AMY GOODMAN: Former Vice President Joe Biden then turned the floor over to Senator Kamala Harris, the daughter of immigrants from India and Jamaica, and the first woman of color on a major party presidential ticket.

SEN. KAMALA HARRIS: My mother and father, they came from opposite sides of the world to arrive in America, one from India and the other from Jamaica, in search of a world-class education. But what brought them together was the civil rights movement of the 1960s. And that’s how they met, as students in the streets of Oakland marching and shouting for this thing called justice, in a struggle that continues today. And I was part of it. My parents would bring me to protests strapped tightly in my stroller. And my mother, Shyamala, raised my sister Maya and me to believe that it was up to us and to every generation of Americans to keep on marching. She’d tell us, “Don’t sit around and complain about things. Do something.” So I did something. I devoted my life to making real the words carved in the United States Supreme Court: “equal justice under law.” …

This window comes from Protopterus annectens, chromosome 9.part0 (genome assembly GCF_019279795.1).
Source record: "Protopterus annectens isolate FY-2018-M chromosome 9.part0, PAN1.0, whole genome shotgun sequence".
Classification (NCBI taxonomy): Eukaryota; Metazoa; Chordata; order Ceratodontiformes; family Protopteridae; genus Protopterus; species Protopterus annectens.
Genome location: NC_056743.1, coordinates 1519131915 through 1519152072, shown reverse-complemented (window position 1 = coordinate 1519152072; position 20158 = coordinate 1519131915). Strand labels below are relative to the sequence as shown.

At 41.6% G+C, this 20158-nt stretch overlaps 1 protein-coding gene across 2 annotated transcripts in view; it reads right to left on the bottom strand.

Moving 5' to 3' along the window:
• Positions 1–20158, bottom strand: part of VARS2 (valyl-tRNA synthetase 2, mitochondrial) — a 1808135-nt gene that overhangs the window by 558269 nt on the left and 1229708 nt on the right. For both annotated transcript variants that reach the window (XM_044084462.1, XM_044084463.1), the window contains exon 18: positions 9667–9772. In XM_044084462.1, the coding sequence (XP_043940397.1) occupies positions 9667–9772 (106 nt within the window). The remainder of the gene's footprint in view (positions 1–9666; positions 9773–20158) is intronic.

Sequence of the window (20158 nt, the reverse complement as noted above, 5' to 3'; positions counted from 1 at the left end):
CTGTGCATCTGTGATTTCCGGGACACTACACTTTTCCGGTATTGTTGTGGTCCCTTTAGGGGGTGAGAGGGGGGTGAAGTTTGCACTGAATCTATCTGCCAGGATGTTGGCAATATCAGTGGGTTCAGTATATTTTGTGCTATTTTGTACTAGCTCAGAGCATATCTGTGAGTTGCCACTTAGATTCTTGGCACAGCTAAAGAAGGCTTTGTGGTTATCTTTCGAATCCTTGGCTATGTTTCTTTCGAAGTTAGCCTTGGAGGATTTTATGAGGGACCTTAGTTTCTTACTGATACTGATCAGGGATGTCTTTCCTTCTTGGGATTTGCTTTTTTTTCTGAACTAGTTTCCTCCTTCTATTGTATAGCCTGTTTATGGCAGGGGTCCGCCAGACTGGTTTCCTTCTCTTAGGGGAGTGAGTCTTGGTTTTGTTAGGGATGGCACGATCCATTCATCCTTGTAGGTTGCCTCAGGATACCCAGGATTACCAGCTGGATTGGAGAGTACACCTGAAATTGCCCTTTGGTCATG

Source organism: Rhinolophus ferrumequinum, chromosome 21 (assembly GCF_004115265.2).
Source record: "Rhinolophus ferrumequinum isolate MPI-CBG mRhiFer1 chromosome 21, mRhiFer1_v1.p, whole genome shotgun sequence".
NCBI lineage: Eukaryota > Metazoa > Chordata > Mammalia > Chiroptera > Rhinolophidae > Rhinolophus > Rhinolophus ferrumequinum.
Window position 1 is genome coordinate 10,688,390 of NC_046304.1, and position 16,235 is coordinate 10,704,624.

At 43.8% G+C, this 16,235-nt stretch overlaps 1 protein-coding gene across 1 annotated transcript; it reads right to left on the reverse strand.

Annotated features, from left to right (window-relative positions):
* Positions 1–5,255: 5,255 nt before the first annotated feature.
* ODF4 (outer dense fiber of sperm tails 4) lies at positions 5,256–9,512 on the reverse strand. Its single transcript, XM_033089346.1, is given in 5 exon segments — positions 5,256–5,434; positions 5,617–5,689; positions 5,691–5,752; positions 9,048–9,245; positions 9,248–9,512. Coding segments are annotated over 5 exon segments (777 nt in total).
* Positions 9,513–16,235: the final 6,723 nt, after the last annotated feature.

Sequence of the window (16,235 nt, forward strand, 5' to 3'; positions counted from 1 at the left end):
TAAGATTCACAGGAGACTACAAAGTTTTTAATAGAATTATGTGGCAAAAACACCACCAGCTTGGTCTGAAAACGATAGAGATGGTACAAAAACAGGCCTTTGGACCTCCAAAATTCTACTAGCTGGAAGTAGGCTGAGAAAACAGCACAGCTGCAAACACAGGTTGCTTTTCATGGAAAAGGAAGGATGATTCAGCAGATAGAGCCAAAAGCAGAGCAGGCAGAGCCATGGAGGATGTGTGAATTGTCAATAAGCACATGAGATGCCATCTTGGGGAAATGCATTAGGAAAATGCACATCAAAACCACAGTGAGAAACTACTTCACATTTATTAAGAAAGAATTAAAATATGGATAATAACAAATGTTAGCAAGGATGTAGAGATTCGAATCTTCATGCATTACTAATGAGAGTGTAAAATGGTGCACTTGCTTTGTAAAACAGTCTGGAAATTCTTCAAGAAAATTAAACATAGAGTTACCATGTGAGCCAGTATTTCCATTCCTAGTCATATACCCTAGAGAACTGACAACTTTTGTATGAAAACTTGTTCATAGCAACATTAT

The case against Donald Trump and Mike Pence is open and shut. Just look where they’ve gotten us: more than 16 million out of work; millions of kids who cannot go back to school; a crisis of poverty, of homelessness, afflicting Black, Brown and Indigenous people the most; a crisis of hunger, afflicting one in five mothers, who have children that are hungry; and, tragically, more than 165,000 lives that have been cut short, many with loved ones who never got the chance to say goodbye.

It didn’t have to be this way. Six years ago, in fact, we had a different health crisis. It was called Ebola. And we all remember that pandemic. But you know what happened then? Barack Obama and Joe Biden did their job. Only two people in the United States died. Two. That is what’s called leadership.